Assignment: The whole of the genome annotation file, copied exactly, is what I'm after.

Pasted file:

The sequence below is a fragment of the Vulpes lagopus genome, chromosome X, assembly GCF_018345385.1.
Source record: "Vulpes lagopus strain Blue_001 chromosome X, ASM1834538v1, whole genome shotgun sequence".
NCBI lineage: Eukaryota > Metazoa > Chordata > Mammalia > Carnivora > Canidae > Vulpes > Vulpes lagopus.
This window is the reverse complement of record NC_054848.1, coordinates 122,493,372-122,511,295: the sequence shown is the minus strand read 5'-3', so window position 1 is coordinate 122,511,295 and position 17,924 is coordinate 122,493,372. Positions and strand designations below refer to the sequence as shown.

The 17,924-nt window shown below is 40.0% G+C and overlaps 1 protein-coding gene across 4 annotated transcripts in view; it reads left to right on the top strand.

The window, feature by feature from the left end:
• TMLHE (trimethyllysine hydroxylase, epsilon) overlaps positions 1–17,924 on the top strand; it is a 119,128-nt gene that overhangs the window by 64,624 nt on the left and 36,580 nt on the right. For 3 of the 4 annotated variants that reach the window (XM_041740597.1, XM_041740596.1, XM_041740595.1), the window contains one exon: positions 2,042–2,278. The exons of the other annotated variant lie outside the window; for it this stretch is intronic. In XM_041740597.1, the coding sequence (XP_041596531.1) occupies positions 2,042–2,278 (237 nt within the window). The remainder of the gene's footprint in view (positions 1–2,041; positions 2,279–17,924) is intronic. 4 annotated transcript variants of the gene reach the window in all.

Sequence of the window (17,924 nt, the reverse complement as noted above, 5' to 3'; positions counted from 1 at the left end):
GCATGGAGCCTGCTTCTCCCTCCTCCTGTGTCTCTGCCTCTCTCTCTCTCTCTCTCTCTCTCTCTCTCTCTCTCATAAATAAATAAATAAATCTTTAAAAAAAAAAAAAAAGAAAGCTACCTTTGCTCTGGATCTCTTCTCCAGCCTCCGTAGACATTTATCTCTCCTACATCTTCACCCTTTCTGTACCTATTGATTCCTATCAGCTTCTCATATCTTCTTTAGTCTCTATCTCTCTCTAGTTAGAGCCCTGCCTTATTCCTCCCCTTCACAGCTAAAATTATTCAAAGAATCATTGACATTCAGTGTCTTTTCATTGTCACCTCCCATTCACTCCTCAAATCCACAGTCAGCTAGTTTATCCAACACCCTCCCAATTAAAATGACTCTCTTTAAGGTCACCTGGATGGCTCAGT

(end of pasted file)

The sequence below is a fragment of the Vulpes lagopus genome, chromosome X, assembly GCF_018345385.1.
Source record: "Vulpes lagopus strain Blue_001 chromosome X, ASM1834538v1, whole genome shotgun sequence".
NCBI lineage: Eukaryota > Metazoa > Chordata > Mammalia > Carnivora > Canidae > Vulpes > Vulpes lagopus.
This window is the reverse complement of record NC_054848.1, coordinates 122,493,372-122,511,295: the sequence shown is the minus strand read 5'-3', so window position 1 is coordinate 122,511,295 and position 17,924 is coordinate 122,493,372. Positions and strand designations below refer to the sequence as shown.

The 17,924-nt window shown below is 40.0% G+C and overlaps 1 protein-coding gene across 4 annotated transcripts in view; it reads left to right on the top strand.

The window, feature by feature from the left end:
• TMLHE (trimethyllysine hydroxylase, epsilon) overlaps positions 1–17,924 on the top strand; it is a 119,128-nt gene that overhangs the window by 64,624 nt on the left and 36,580 nt on the right. For 3 of the 4 annotated variants that reach the window (XM_041740597.1, XM_041740596.1, XM_041740595.1), the window contains one exon: positions 2,042–2,278. The exons of the other annotated variant lie outside the window; for it this stretch is intronic. In XM_041740597.1, the coding sequence (XP_041596531.1) occupies positions 2,042–2,278 (237 nt within the window). The remainder of the gene's footprint in view (positions 1–2,041; positions 2,279–17,924) is intronic. 4 annotated transcript variants of the gene reach the window in all.

Sequence of the window (17,924 nt, the reverse complement as noted above, 5' to 3'; positions counted from 1 at the left end):
GCATGGAGCCTGCTTCTCCCTCCTCCTGTGTCTCTGCCTCTCTCTCTCTCTCTCTCTCTCTCTCTCTCTCTCTCATAAATAAATAAATAAATCTTTAAAAAAAAAAAAAAAGAAAGCTACCTTTGCTCTGGATCTCTTCTCCAGCCTCCGTAGACATTTATCTCTCCTACATCTTCACCCTTTCTGTACCTATTGATTCCTATCAGCTTCTCATATCTTCTTTAGTCTCTATCTCTCTCTAGTTAGAGCCCTGCCTTATTCCTCCCCTTCACAGCTAAAATTATTCAAAGAATCATTGACATTCAGTGTCTTTTCATTGTCACCTCCCATTCACTCCTCAAATCCACAGTCAGCTAGTTTATCCAACACCCTCCCAATTAAAATGACTCTCTTTAAGGTCACCTGGATGGCTCAGT